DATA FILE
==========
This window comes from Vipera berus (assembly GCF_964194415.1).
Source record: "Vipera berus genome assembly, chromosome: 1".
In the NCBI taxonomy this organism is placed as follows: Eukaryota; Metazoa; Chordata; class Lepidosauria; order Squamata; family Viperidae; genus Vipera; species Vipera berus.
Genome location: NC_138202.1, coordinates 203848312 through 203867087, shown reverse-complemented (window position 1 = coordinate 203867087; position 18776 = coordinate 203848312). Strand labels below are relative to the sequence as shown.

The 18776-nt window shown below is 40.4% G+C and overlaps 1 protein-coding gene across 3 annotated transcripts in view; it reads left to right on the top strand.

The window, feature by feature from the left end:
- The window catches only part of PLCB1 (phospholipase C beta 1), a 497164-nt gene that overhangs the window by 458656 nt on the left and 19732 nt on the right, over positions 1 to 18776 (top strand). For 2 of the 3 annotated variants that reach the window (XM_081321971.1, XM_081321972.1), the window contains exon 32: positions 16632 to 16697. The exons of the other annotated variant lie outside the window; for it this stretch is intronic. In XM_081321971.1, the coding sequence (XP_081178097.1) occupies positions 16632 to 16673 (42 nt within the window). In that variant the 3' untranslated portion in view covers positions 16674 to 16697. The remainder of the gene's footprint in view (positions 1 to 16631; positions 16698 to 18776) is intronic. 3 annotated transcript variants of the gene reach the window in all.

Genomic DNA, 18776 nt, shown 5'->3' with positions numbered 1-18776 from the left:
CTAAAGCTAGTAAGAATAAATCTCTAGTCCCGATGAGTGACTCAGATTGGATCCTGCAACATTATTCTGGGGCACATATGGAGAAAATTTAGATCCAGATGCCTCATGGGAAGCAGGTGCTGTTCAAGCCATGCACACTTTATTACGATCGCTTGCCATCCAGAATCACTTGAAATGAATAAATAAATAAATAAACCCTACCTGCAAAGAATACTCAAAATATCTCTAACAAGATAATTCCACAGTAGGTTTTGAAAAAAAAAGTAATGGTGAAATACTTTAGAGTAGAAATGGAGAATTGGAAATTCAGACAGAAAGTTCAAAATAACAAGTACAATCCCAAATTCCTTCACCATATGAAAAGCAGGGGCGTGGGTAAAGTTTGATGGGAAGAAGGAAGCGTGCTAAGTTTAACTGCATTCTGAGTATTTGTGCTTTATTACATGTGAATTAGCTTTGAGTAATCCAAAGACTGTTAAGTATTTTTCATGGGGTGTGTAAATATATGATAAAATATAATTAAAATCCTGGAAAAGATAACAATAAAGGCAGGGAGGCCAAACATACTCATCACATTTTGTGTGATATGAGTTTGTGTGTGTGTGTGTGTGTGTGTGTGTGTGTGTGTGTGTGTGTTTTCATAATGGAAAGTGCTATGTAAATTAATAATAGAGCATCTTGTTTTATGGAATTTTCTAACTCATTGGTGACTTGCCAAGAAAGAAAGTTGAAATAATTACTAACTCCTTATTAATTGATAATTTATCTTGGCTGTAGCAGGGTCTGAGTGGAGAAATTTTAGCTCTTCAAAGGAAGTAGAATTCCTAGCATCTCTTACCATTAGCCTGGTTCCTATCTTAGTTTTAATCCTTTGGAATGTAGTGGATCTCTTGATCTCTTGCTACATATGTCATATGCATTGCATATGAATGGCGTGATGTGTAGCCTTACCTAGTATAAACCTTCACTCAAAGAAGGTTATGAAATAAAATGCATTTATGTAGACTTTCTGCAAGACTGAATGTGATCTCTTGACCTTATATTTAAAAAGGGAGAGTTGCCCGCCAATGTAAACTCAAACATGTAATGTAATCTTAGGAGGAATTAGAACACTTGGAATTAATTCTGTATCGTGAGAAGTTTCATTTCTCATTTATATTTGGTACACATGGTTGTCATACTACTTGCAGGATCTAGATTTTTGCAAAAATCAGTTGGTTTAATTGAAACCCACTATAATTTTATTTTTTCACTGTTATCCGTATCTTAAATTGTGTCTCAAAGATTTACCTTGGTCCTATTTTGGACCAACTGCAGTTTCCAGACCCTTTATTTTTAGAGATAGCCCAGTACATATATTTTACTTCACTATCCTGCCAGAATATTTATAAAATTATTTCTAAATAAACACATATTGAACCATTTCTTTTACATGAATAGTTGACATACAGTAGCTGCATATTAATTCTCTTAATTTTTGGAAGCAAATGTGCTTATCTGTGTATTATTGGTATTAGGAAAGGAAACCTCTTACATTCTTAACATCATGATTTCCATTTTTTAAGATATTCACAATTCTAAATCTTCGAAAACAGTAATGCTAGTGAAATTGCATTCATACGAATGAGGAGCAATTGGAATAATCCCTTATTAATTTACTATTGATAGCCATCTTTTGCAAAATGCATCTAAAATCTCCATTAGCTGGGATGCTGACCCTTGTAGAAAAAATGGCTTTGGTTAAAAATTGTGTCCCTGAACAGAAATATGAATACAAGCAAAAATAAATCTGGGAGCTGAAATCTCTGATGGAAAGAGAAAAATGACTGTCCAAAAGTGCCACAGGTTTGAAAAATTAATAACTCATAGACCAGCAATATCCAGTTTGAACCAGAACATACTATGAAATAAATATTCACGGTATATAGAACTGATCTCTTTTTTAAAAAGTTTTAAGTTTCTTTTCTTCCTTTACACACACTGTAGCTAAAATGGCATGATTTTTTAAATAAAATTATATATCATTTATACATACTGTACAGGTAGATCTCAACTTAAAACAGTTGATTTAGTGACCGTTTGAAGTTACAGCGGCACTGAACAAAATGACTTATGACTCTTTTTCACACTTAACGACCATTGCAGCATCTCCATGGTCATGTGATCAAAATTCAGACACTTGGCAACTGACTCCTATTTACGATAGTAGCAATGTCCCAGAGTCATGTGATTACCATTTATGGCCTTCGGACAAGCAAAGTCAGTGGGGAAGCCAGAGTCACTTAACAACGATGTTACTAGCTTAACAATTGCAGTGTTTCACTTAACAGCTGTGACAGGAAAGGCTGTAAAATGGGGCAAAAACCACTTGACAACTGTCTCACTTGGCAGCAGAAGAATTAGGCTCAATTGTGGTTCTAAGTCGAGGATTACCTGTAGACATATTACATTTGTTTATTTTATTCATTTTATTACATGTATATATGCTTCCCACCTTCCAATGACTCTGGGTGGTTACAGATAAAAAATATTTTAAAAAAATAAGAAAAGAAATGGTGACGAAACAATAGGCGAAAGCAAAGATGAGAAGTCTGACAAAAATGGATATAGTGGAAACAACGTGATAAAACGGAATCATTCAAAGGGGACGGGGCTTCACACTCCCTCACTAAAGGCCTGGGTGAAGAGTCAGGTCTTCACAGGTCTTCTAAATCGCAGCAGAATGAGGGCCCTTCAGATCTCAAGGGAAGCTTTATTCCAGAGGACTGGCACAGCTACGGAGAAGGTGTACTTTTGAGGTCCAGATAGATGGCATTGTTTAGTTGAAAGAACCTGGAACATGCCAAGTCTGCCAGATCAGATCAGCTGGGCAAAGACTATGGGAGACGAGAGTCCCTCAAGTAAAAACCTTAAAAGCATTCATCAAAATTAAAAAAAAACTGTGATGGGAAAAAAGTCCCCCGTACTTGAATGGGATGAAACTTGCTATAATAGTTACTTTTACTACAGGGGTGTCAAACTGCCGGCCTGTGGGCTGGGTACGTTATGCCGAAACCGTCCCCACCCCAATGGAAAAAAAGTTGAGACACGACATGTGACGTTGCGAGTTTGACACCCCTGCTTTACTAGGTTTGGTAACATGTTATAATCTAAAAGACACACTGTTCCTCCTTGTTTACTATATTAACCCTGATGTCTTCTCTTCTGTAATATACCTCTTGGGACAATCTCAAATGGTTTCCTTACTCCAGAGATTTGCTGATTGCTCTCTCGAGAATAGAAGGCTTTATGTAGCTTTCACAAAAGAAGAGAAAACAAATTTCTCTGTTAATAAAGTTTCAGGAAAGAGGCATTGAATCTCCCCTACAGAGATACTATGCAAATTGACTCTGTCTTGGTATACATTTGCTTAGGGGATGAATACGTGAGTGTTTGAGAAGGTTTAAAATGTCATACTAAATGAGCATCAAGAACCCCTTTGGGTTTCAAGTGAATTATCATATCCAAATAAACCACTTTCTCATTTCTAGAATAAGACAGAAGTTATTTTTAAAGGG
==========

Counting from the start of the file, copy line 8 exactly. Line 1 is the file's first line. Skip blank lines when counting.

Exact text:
Genomic DNA, 18776 nt, shown 5'->3' with positions numbered 1-18776 from the left: